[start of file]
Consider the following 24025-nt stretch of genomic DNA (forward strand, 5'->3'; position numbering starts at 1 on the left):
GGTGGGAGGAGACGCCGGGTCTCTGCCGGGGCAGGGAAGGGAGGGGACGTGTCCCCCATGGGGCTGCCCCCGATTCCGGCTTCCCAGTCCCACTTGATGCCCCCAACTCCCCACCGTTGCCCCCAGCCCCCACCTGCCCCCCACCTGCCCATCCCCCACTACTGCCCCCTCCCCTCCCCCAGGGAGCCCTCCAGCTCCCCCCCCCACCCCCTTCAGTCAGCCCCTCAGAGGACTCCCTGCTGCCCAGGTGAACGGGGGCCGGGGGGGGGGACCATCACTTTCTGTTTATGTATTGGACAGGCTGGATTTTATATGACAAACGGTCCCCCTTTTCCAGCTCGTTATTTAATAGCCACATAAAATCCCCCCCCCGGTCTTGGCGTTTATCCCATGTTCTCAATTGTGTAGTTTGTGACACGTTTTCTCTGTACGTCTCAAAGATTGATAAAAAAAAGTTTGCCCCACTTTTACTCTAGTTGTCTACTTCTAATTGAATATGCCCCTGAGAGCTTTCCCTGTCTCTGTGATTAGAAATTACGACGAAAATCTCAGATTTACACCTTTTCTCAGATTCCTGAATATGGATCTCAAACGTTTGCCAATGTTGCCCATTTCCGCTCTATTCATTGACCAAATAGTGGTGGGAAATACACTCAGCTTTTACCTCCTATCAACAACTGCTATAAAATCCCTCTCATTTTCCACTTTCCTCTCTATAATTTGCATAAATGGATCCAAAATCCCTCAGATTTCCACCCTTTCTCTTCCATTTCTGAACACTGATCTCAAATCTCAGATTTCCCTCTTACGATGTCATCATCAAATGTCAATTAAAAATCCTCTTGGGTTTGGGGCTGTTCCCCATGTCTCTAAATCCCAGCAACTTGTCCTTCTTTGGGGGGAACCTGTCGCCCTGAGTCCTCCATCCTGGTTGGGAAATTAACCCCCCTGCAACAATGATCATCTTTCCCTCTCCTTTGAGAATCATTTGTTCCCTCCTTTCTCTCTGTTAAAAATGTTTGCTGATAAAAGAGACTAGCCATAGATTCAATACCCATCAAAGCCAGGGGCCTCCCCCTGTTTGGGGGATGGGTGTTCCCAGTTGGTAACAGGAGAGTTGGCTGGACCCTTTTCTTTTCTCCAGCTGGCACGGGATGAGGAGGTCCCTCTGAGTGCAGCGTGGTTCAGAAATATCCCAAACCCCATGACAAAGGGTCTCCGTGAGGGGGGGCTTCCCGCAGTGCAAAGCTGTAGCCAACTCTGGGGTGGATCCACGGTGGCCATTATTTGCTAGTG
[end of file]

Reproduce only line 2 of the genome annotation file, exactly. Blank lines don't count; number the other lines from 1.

GGTGGGAGGAGACGCCGGGTCTCTGCCGGGGCAGGGAAGGGAGGGGACGTGTCCCCCATGGGGCTGCCCCCGATTCCGGCTTCCCAGTCCCACTTGATGCCCCCAACTCCCCACCGTTGCCCCCAGCCCCCACCTGCCCCCCACCTGCCCATCCCCCACTACTGCCCCCTCCCCTCCCCCAGGGAGCCCTCCAGCTCCCCCCCCCACCCCCTTCAGTCAGCCCCTCAGAGGACTCCCTGCTGCCCAGGTGAACGGGGGCCGGGGGGGGGGACCATCACTTTCTGTTTATGTATTGGACAGGCTGGATTTTATATGACAAACGGTCCCCCTTTTCCAGCTCGTTATTTAATAGCCACATAAAATCCCCCCCCCGGTCTTGGCGTTTATCCCATGTTCTCAATTGTGTAGTTTGTGACACGTTTTCTCTGTACGTCTCAAAGATTGATAAAAAAAAGTTTGCCCCACTTTTACTCTAGTTGTCTACTTCTAATTGAATATGCCCCTGAGAGCTTTCCCTGTCTCTGTGATTAGAAATTACGACGAAAATCTCAGATTTACACCTTTTCTCAGATTCCTGAATATGGATCTCAAACGTTTGCCAATGTTGCCCATTTCCGCTCTATTCATTGACCAAATAGTGGTGGGAAATACACTCAGCTTTTACCTCCTATCAACAACTGCTATAAAATCCCTCTCATTTTCCACTTTCCTCTCTATAATTTGCATAAATGGATCCAAAATCCCTCAGATTTCCACCCTTTCTCTTCCATTTCTGAACACTGATCTCAAATCTCAGATTTCCCTCTTACGATGTCATCATCAAATGTCAATTAAAAATCCTCTTGGGTTTGGGGCTGTTCCCCATGTCTCTAAATCCCAGCAACTTGTCCTTCTTTGGGGGGAACCTGTCGCCCTGAGTCCTCCATCCTGGTTGGGAAATTAACCCCCCTGCAACAATGATCATCTTTCCCTCTCCTTTGAGAATCATTTGTTCCCTCCTTTCTCTCTGTTAAAAATGTTTGCTGATAAAAGAGACTAGCCATAGATTCAATACCCATCAAAGCCAGGGGCCTCCCCCTGTTTGGGGGATGGGTGTTCCCAGTTGGTAACAGGAGAGTTGGCTGGACCCTTTTCTTTTCTCCAGCTGGCACGGGATGAGGAGGTCCCTCTGAGTGCAGCGTGGTTCAGAAATATCCCAAACCCCATGACAAAGGGTCTCCGTGAGGGGGGGCTTCCCGCAGTGCAAAGCTGTAGCCAACTCTGGGGTGGATCCACGGTGGCCATTATTTGCTAGTG